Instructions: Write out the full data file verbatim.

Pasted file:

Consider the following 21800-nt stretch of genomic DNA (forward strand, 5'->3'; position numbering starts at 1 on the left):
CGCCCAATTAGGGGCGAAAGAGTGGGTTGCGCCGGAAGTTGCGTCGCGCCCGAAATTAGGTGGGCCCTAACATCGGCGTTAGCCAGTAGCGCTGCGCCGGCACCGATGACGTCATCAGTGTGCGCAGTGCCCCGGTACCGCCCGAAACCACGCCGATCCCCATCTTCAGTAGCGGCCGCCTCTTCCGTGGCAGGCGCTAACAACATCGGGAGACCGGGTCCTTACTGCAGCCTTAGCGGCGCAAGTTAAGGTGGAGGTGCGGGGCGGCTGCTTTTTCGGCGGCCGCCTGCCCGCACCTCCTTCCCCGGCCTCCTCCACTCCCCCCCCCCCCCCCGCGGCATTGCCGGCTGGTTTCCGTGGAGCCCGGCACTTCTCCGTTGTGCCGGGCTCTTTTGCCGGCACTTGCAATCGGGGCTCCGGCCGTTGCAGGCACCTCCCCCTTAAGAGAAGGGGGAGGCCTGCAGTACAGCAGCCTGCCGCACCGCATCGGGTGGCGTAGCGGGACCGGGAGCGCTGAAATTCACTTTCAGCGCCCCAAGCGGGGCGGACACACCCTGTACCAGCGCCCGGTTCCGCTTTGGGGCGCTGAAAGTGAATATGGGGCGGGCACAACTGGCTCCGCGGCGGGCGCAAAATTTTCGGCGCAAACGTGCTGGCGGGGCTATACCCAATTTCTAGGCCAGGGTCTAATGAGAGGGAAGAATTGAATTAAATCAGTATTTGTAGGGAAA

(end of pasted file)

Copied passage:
Consider the following 21800-nt stretch of genomic DNA (forward strand, 5'->3'; position numbering starts at 1 on the left):
CGCCCAATTAGGGGCGAAAGAGTGGGTTGCGCCGGAAGTTGCGTCGCGCCCGAAATTAGGTGGGCCCTAACATCGGCGTTAGCCAGTAGCGCTGCGCCGGCACCGATGACGTCATCAGTGTGCGCAGTGCCCCGGTACCGCCCGAAACCACGCCGATCCCCATCTTCAGTAGCGGCCGCCTCTTCCGTGGCAGGCGCTAACAACATCGGGAGACCGGGTCCTTACTGCAGCCTTAGCGGCGCAAGTTAAGGTGGAGGTGCGGGGCGGCTGCTTTTTCGGCGGCCGCCTGCCCGCACCTCCTTCCCCGGCCTCCTCCACTCCCCCCCCCCCCCCCGCGGCATTGCCGGCTGGTTTCCGTGGAGCCCGGCACTTCTCCGTTGTGCCGGGCTCTTTTGCCGGCACTTGCAATCGGGGCTCCGGCCGTTGCAGGCACCTCCCCCTTAAGAGAAGGGGGAGGCCTGCAGTACAGCAGCCTGCCGCACCGCATCGGGTGGCGTAGCGGGACCGGGAGCGCTGAAATTCACTTTCAGCGCCCCAAGCGGGGCGGACACACCCTGTACCAGCGCCCGGTTCCGCTTTGGGGCGCTGAAAGTGAATATGGGGCGGGCACAACTGGCTCCGCGGCGGGCGCAAAATTTTCGGCGCAAACGTGCTGGCGGGGCTATACCCAATTTCTAGGCCAGGGTCTAATGAGAGGGAAGAATTGAATTAAATCAGTATTTGTAGGGAAA